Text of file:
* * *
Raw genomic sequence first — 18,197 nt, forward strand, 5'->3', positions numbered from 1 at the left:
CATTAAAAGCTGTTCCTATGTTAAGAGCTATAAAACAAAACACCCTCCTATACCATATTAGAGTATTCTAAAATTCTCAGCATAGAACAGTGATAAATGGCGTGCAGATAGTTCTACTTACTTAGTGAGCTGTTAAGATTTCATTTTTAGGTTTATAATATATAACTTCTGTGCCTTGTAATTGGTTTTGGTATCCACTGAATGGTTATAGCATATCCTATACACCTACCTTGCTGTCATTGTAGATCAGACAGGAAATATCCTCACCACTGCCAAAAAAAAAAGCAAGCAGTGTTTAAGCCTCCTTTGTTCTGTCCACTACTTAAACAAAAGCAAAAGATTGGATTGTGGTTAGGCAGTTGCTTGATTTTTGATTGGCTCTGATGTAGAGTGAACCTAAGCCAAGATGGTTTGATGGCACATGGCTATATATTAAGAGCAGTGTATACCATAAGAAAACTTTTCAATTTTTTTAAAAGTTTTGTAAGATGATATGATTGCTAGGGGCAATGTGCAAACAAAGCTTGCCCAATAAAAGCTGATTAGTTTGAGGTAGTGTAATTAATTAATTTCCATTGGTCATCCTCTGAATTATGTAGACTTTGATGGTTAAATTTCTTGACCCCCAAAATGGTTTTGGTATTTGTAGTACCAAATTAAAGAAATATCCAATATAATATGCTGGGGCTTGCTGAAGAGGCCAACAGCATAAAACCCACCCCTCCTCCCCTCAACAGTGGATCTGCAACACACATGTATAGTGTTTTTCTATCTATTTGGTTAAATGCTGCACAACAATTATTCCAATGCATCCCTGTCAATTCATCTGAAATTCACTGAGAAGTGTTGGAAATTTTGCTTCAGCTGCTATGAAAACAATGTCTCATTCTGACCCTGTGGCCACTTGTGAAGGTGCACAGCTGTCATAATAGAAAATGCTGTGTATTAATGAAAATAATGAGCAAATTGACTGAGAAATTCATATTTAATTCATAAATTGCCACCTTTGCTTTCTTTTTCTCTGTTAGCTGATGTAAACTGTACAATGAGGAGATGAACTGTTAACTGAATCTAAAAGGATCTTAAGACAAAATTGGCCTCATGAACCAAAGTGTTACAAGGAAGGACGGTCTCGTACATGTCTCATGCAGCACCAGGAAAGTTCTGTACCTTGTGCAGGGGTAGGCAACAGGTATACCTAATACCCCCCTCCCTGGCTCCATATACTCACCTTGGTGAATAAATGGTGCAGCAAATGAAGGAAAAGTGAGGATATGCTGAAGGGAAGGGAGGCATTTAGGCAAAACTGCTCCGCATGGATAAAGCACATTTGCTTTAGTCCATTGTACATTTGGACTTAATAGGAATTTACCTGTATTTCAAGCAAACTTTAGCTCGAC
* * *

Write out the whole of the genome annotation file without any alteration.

Raw genomic sequence first — 18,197 nt, forward strand, 5'->3', positions numbered from 1 at the left:
CATTAAAAGCTGTTCCTATGTTAAGAGCTATAAAACAAAACACCCTCCTATACCATATTAGAGTATTCTAAAATTCTCAGCATAGAACAGTGATAAATGGCGTGCAGATAGTTCTACTTACTTAGTGAGCTGTTAAGATTTCATTTTTAGGTTTATAATATATAACTTCTGTGCCTTGTAATTGGTTTTGGTATCCACTGAATGGTTATAGCATATCCTATACACCTACCTTGCTGTCATTGTAGATCAGACAGGAAATATCCTCACCACTGCCAAAAAAAAAAGCAAGCAGTGTTTAAGCCTCCTTTGTTCTGTCCACTACTTAAACAAAAGCAAAAGATTGGATTGTGGTTAGGCAGTTGCTTGATTTTTGATTGGCTCTGATGTAGAGTGAACCTAAGCCAAGATGGTTTGATGGCACATGGCTATATATTAAGAGCAGTGTATACCATAAGAAAACTTTTCAATTTTTTTAAAAGTTTTGTAAGATGATATGATTGCTAGGGGCAATGTGCAAACAAAGCTTGCCCAATAAAAGCTGATTAGTTTGAGGTAGTGTAATTAATTAATTTCCATTGGTCATCCTCTGAATTATGTAGACTTTGATGGTTAAATTTCTTGACCCCCAAAATGGTTTTGGTATTTGTAGTACCAAATTAAAGAAATATCCAATATAATATGCTGGGGCTTGCTGAAGAGGCCAACAGCATAAAACCCACCCCTCCTCCCCTCAACAGTGGATCTGCAACACACATGTATAGTGTTTTTCTATCTATTTGGTTAAATGCTGCACAACAATTATTCCAATGCATCCCTGTCAATTCATCTGAAATTCACTGAGAAGTGTTGGAAATTTTGCTTCAGCTGCTATGAAAACAATGTCTCATTCTGACCCTGTGGCCACTTGTGAAGGTGCACAGCTGTCATAATAGAAAATGCTGTGTATTAATGAAAATAATGAGCAAATTGACTGAGAAATTCATATTTAATTCATAAATTGCCACCTTTGCTTTCTTTTTCTCTGTTAGCTGATGTAAACTGTACAATGAGGAGATGAACTGTTAACTGAATCTAAAAGGATCTTAAGACAAAATTGGCCTCATGAACCAAAGTGTTACAAGGAAGGACGGTCTCGTACATGTCTCATGCAGCACCAGGAAAGTTCTGTACCTTGTGCAGGGGTAGGCAACAGGTATACCTAATACCCCCCTCCCTGGCTCCATATACTCACCTTGGTGAATAAATGGTGCAGCAAATGAAGGAAAAGTGAGGATATGCTGAAGGGAAGGGAGGCATTTAGGCAAAACTGCTCCGCATGGATAAAGCACATTTGCTTTAGTCCATTGTACATTTGGACTTAATAGGAATTTACCTGTATTTCAAGCAAACTTTAGCTCGAC